Problems in Pedigrees and Phylogenies
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The footprint of genetic inheritance can be observed among both familial relationships between individuals and evolutionary relationships between species. The former can be depicted by a pedigree, whereas the latter can be depicted by a phylogeny. These two distinct objects can be viewed as analogous, in the sense that they both describe a correlation structure on the units of observation. We discuss statistical methods for various problems within both settings. We begin with heritability estimation using pedigree data, with an ordinal outcome trait. We discuss the use of the threshold model for heritability estimation, exploring the consequences of model misspecification and sample size requirements under this model. Next, we move to phylogenetic methods for the detection of recombination, or the exchange of genetic material between species. We propose a new recombination detection statistic, in which false positive detection due to convergent evolution can be avoided while detecting recombination. Finally, we conclude with an improvement to least squares phylogenetic inference, by considering a new loss function that does not use standard evolutionary distances. Instead, we use a distance measure that considers the sequence data simultaneously with substitution model parameters, the topology, and branch lengths of the phylogenetic tree.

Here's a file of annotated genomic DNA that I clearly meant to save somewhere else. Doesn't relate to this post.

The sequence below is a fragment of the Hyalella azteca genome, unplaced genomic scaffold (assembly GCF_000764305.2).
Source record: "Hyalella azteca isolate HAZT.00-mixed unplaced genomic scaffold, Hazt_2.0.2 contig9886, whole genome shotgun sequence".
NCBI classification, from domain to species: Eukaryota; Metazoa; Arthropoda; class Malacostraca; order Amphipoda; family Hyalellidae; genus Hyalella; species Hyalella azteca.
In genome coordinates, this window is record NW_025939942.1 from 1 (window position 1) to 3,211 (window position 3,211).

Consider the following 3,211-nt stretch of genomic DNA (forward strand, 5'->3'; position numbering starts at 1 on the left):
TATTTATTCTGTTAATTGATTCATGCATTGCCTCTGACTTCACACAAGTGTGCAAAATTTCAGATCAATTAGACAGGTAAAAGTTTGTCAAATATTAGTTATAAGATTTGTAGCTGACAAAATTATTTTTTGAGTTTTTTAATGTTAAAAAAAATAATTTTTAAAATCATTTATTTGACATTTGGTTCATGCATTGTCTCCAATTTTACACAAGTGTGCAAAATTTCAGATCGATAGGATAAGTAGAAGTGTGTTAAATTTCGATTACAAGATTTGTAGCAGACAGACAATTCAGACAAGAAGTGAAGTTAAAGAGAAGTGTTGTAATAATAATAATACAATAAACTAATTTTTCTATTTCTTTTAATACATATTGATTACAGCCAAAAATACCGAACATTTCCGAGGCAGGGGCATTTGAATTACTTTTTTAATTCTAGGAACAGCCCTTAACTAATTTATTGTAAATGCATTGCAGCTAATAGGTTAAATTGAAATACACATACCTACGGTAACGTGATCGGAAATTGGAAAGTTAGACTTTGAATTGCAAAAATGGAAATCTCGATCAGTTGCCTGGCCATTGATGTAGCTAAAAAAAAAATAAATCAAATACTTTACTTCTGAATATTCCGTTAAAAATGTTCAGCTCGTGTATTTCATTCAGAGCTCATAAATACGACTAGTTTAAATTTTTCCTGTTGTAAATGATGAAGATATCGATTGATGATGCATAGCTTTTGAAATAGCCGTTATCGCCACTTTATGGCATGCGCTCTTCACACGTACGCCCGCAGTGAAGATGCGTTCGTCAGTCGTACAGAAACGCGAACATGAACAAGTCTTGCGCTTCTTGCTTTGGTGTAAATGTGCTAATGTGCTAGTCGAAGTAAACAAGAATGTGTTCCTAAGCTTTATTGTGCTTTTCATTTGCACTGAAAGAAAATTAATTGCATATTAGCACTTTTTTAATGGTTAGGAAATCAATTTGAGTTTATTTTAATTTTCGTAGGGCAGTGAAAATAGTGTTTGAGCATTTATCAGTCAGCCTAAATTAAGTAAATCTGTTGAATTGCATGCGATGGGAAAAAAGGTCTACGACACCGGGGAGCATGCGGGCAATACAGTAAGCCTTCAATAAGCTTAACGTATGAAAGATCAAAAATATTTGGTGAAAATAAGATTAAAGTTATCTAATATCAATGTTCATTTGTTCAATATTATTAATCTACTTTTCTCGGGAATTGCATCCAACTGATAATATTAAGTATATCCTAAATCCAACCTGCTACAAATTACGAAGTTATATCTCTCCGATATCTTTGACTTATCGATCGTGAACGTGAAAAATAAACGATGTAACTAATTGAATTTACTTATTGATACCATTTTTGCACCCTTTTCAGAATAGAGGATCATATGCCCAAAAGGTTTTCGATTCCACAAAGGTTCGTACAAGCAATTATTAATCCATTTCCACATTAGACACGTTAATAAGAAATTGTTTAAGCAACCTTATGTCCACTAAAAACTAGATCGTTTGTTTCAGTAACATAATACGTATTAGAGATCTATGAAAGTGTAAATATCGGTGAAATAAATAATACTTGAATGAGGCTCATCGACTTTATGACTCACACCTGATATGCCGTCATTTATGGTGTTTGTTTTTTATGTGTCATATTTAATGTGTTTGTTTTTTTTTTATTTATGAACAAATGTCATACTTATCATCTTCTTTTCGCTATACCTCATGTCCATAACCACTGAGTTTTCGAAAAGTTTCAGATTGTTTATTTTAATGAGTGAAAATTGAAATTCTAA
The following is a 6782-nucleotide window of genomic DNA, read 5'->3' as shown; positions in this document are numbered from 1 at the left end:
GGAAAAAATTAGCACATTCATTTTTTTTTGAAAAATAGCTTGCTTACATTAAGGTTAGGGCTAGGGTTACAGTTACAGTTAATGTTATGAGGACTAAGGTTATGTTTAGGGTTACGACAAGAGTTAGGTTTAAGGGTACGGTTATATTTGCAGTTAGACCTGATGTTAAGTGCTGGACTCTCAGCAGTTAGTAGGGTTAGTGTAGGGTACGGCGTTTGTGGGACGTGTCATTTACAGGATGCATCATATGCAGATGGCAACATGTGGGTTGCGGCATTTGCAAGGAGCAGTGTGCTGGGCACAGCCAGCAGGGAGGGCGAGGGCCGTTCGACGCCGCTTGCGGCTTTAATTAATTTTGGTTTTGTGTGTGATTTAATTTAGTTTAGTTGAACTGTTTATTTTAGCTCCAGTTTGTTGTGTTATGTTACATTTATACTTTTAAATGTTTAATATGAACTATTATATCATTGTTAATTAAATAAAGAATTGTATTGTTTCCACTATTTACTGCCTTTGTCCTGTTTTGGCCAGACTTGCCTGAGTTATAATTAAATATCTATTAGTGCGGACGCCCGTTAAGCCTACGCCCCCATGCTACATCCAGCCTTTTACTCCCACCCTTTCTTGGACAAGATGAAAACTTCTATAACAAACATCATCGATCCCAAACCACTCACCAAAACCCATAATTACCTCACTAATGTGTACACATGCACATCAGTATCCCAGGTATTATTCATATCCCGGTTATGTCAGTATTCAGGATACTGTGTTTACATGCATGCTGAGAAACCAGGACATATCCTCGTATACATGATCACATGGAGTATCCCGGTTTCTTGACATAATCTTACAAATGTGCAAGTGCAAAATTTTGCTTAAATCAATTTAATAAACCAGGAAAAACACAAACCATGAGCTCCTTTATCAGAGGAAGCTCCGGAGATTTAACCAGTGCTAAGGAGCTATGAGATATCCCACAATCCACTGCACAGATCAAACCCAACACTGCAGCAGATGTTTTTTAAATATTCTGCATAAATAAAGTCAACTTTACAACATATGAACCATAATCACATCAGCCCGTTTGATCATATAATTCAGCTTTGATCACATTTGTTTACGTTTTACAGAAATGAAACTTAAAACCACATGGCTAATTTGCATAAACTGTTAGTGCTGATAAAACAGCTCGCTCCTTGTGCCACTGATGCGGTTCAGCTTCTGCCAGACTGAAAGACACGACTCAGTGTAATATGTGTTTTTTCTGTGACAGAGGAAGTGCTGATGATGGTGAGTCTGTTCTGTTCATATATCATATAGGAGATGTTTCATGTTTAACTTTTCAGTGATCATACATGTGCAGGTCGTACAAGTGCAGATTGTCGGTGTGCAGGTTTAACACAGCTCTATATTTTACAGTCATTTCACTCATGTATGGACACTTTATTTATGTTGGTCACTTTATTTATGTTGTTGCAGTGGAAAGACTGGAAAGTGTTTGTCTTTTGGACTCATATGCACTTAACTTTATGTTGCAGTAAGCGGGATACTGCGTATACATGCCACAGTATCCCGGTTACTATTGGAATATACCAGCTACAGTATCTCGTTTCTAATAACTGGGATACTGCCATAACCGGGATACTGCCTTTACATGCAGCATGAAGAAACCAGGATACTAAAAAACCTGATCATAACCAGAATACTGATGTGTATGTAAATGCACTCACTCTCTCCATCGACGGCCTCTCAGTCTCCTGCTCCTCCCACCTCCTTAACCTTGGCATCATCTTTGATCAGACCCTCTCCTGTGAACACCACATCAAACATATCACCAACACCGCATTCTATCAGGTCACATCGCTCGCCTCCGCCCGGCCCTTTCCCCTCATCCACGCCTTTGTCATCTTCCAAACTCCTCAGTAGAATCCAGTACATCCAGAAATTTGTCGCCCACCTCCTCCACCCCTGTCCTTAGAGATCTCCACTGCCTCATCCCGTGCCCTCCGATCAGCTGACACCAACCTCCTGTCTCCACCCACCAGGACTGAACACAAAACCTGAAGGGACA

- Biostatistics